newspaper vending machines are still there.

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Welcome to California!

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If you’re interested in my earlier blog about St. Augustine,
check it out here. Click on the postcard.

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DESTINY IS A DIRTY WORD

Destiny
“DESTINY” IS A DIRTY WORD
a rant by Ron Steelman, © 2005, 2010
Written for and Performed at the Red Bank Humanists Forum
(read loud, fast, & faux angry)

Destiny is such a small word, and yet it causes so much trouble. Recently I’ve been pondering its insidiousness. Why does it keep forcing its way into my thoughts from a dozen different directions? From where does it come? Who is responsible for it? And how can I keep its promise from becoming a foregone conclusion, which, as the dictionary says, is “a conclusion formed in advance of argument or consideration?” Is my life simply a fait accompli, an open and shut case, a done deal, a fact of life, a grim reality, an irreversible act, a matter of fact? I DON’T THINK SO!

It’s always good to begin with a definition. What does it say about “destiny” in the dictionary? I’ll tell you. It’s the “inevitable or necessary fate to which a particular person or thing is destined; one’s LOT.” Then, more importantly, it goes on to clarify: “a predetermined course of events considered as something beyond human power or control.” And finally, “Destiny: the power or agency thought to predetermine events.” Wait a minute. Who is it, exactly, that’s got the power? “Or Agency?” Agency? Could it be the IRS?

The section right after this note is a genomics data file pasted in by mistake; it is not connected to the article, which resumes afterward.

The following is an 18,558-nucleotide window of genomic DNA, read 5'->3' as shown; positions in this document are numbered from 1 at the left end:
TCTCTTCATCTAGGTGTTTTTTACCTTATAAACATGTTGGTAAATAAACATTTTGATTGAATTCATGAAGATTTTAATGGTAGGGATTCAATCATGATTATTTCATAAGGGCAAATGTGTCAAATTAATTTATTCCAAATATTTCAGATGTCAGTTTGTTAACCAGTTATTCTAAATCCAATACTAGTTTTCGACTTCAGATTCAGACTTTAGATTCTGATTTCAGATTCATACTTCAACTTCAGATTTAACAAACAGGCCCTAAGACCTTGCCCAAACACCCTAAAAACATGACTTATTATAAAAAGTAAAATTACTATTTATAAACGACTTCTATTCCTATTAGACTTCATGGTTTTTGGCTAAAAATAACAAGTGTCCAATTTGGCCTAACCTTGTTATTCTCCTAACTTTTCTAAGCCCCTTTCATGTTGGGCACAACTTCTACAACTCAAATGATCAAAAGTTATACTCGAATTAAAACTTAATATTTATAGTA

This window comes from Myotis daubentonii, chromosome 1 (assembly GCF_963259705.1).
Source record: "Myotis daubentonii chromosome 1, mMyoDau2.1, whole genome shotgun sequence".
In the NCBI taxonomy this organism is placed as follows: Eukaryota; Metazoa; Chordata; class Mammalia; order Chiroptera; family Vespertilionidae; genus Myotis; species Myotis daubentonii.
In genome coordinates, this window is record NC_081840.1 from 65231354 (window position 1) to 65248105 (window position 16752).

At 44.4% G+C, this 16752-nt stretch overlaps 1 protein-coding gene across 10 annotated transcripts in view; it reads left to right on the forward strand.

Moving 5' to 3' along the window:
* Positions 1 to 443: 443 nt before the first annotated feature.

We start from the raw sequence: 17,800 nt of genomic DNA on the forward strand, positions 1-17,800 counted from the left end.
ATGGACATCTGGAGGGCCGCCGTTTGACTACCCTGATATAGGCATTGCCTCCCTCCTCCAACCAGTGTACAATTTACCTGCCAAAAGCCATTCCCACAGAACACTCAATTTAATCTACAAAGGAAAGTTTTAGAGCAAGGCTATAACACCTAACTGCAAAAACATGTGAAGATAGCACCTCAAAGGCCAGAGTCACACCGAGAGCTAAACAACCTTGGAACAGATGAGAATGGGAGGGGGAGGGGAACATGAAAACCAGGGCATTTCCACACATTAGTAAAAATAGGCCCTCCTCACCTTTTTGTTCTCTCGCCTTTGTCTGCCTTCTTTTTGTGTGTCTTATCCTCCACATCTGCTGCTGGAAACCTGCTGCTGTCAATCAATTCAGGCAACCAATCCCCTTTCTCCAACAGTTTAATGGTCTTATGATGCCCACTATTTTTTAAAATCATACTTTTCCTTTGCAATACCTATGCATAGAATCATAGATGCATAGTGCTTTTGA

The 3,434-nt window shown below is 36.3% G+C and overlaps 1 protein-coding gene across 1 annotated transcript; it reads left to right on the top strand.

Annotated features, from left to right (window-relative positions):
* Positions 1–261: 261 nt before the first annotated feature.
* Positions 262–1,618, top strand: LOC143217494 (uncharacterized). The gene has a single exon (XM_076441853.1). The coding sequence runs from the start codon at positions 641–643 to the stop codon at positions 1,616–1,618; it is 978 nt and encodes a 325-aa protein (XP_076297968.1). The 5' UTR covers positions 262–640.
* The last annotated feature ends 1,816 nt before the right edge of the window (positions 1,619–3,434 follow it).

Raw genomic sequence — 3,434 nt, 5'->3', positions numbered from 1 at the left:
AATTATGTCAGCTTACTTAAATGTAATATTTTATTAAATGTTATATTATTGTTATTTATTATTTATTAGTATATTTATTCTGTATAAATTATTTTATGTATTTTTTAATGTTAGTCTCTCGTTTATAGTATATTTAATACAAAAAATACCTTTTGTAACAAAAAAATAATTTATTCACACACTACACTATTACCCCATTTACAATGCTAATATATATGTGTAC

This hideous (dripping with sarcasm) “destiny concept”. . .forces itself into our lives and is reinforced in phrases that we use in everyday conversation:

The-Three-Fates

The Three Fates – Clotho, Lachesis, and Atropo

* A man dies. What do we say, “I guess his number was up.” Or, “It was meant to be.” Or, “His time had come.” And so we shrug and say, “That’s his fate.” His fate?! Look it up! Are you saying the man dropped dead because of three half naked Greek Goddesses named Clotho, Lachesis, and Atropos? It must have been some party, huh! I don’t buy it.

* A little boy grows up to become a brilliant concert pianist and the mother says, “He was born to be a concert pianist.” Now there she’s half right because we know that a good portion of his talent came from his genes, from all of his ancestors boiled down into him. But the other part of his brilliance didn’t come from DESTINY, it came from a lot of hard work on his part. And then she really ruins it by saying, “what a wonderful God-given talent.” No, he got his talent from his parents and from years of practice.